Skip to main content

Hebrews 2:9-10 meaning...

This presents a profound passage that highlights the significance of Jesus' incarnation and His redemptive work on behalf of humanity. In these verses, the author of Hebrews emphasizes the purpose and meaning of Christ's suffering and exaltation. The author of Hebrews begins by acknowledging that Jesus, in His incarnation, was "made a little lower than the angels." This refers to the fact that Jesus, as the Son of God, temporarily took on human flesh and lived among us. By becoming human, Jesus experienced the fullness of human life, including suffering and death.

Applying this verse to our lives, we are invited to consider the humility and love of Jesus in His willingness to enter into the human experience. He voluntarily chose to be born as a human, to identify with our struggles and weaknesses, and to taste death on behalf of everyone. Jesus' incarnation demonstrates His deep love for humanity and His desire to reconcile us with God.


The phrase "because of the suffering of death crowned with glory and honor" refers to Jesus' exaltation after His death and resurrection. Through His suffering and obedience to the Father's will, Jesus was crowned with glory and honor, signifying His victory over sin and death.

Applying this aspect of the verse to our lives, we are reminded of the redemptive nature of Jesus' suffering. Through His sacrificial death, Jesus paid the price for our sins and opened the way for us to be reconciled with God. In Philippians 2:8-9, Paul describes the exaltation of Jesus: "And being found in human form, he humbled himself by becoming obedient to the point of death, even death on a cross. Therefore God has highly exalted him and bestowed on him the name that is above every name."


The verse continues, "that by the grace of God he should taste of death for everyone." Jesus' death was not limited to a select few but was offered for the salvation of all humanity. His sacrifice was a demonstration of God's grace and love, providing a way for us to be forgiven and reconciled with God.

Applying this aspect of the verse to our lives, we are invited to receive the gift of salvation offered to us through Jesus' death and resurrection. The grace of God is extended to all, regardless of our background or past mistakes. In John 3:16-17, Jesus affirms this truth: "For God so loved the world, that he gave his one and only Son, that whoever believes in him should not perish, but have eternal life. For God didn’t send his Son into the world to judge the world, but that the world should be saved through him."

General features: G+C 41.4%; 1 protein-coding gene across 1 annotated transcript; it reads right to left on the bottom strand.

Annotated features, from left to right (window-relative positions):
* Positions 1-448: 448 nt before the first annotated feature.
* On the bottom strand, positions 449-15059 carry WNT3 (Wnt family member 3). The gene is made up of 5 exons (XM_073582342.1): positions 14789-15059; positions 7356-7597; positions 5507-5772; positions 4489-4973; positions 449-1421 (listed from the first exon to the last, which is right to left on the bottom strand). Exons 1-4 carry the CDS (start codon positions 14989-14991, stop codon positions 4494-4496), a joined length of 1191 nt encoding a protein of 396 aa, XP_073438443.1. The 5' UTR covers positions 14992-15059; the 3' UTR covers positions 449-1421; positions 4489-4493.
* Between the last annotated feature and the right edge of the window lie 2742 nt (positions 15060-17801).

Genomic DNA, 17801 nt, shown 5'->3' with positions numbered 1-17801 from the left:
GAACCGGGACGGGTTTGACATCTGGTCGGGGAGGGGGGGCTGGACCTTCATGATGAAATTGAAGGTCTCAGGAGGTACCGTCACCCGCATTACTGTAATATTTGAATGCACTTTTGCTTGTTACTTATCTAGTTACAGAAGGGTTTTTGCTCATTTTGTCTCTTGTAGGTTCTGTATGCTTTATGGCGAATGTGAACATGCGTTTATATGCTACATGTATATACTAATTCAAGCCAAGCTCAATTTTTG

The second part of the passage states, "For it became him, for whom are all things, and through whom are all things, in bringing many children to glory, to make the author of their salvation perfect through sufferings." This verse emphasizes the divine purpose of Jesus' suffering and exaltation. By undergoing suffering, Jesus became the "author of their salvation," the pioneer and source of our redemption.

Applying this aspect of the verse to our lives, we are called to recognize Jesus as the perfect Savior, who accomplished our salvation through His suffering and death. The author of Hebrews describes Jesus as the "pioneer" who leads the way to glory, inviting us to follow Him in faith and obedience.


In 1 Peter 2:21, Peter encourages believers to follow in Jesus' footsteps: "For to this you were called, because Christ also suffered for us, leaving you an example, that you should follow his steps." As we follow Jesus, we experience transformation and become more like Him, as the Holy Spirit works in us and conforms us to His image.

In conclusion, Hebrews 2:9-10 portrays Jesus' incarnation and exaltation, emphasizing the redemptive purpose of His suffering and death. By becoming human and tasting death on our behalf, Jesus demonstrated His love and grace, offering salvation to all who believe in Him. As the pioneer of our salvation, Jesus invites us to follow Him in faith and obedience, as we are transformed into His likeness through the work of the Holy Spirit. May we respond to Jesus' sacrifice with gratitude and faith, trusting in His finished work on the cross and eagerly following Him as the author of our salvation.

See also: vs 11-13


Hebrews 2:9-10. We see him who has been made a little lower than the angels, Jesus, because of the suffering of death crowned with glory and honor, that by the grace of God he should taste of death for everyone. For it became him, for whom are all things, and through whom are all things, in bringing many children to glory, to make the author of their salvation perfect through sufferings.